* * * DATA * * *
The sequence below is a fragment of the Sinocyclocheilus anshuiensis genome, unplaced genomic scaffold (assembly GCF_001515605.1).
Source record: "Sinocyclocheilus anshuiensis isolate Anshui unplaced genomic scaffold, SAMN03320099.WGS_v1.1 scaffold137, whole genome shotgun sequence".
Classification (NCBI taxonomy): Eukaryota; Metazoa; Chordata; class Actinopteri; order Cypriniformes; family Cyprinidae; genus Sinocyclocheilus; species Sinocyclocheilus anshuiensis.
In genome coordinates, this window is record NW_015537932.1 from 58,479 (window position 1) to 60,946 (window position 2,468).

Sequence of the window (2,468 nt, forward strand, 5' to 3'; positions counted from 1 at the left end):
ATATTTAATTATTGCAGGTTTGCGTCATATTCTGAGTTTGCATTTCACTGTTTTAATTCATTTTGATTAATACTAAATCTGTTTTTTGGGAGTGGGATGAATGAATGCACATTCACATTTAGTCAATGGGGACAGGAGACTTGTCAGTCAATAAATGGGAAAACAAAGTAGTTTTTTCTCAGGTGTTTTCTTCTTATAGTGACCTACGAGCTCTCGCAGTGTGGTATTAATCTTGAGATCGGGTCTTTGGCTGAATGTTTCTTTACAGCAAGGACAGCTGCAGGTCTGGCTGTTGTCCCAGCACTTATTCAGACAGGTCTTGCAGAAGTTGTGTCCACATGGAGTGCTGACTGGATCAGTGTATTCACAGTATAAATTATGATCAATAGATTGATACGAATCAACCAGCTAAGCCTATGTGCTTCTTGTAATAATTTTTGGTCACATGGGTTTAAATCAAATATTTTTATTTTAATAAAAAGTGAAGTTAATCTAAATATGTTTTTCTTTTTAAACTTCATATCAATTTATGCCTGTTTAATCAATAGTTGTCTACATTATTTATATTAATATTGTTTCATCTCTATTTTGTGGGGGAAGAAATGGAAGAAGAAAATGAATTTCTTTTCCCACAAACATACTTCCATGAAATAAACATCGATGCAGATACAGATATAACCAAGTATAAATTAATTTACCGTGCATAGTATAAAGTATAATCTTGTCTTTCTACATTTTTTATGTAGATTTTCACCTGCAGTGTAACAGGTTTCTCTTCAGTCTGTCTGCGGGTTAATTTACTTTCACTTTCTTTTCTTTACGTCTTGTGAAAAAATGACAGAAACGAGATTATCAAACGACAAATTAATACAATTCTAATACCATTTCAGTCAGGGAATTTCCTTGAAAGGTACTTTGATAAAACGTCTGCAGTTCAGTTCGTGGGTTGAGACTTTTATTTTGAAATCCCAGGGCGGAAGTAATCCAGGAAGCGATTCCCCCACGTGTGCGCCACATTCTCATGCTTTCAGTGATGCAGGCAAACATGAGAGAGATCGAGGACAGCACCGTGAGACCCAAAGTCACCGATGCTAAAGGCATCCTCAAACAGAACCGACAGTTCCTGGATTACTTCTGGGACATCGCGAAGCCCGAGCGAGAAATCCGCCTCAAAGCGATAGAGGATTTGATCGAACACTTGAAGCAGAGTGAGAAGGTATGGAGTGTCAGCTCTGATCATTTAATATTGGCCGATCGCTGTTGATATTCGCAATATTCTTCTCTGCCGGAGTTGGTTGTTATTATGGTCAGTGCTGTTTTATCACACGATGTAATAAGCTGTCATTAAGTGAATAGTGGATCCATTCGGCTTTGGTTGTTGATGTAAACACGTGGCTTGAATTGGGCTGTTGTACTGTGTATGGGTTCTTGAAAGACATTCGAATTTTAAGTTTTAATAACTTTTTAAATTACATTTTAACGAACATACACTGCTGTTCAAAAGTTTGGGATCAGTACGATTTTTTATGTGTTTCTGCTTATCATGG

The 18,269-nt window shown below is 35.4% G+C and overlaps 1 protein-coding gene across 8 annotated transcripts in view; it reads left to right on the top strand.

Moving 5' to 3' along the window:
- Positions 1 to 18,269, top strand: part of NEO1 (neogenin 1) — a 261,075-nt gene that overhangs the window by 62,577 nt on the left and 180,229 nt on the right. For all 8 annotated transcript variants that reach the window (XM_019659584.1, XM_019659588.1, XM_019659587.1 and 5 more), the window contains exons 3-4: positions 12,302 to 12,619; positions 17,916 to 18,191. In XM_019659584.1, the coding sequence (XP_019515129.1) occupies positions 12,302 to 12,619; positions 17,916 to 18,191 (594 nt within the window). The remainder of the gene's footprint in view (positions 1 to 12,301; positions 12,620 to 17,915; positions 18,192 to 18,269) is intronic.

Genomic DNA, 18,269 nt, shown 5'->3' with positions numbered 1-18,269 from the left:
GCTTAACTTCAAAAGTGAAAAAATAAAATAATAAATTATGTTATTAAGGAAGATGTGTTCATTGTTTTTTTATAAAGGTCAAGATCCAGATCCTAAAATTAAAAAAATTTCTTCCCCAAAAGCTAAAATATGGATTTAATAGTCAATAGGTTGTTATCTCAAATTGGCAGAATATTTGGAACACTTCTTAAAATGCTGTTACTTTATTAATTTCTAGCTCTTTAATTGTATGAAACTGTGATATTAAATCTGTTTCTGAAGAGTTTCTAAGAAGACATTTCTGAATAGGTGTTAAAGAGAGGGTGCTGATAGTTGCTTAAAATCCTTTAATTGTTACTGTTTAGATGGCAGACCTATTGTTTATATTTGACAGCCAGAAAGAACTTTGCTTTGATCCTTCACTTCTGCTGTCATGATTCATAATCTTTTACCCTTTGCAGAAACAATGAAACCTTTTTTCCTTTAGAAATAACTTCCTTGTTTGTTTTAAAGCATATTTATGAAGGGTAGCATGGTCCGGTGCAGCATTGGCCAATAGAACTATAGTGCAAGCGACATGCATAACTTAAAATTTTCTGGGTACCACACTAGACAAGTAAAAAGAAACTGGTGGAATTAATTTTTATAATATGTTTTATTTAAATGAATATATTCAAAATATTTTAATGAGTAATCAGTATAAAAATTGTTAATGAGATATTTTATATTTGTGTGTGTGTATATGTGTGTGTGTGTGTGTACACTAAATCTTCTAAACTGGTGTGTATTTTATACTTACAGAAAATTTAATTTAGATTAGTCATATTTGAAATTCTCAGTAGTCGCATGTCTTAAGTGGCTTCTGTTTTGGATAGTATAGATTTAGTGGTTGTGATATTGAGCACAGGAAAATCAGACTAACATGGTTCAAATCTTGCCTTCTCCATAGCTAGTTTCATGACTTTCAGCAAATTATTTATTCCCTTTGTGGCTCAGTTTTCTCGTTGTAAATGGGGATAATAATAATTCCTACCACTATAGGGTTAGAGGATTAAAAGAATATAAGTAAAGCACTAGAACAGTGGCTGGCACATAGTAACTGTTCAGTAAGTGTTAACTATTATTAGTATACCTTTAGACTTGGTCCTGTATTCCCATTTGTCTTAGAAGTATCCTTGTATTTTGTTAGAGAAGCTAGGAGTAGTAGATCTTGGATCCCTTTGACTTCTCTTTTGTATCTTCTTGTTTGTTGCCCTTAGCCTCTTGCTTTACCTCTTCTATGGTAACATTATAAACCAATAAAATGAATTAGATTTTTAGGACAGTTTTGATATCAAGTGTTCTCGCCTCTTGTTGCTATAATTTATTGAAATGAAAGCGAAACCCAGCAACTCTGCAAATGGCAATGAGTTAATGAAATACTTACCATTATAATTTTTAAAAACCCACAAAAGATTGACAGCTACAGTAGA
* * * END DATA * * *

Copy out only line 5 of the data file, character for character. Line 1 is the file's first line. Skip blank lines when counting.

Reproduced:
Sequence of the window (2,468 nt, forward strand, 5' to 3'; positions counted from 1 at the left end):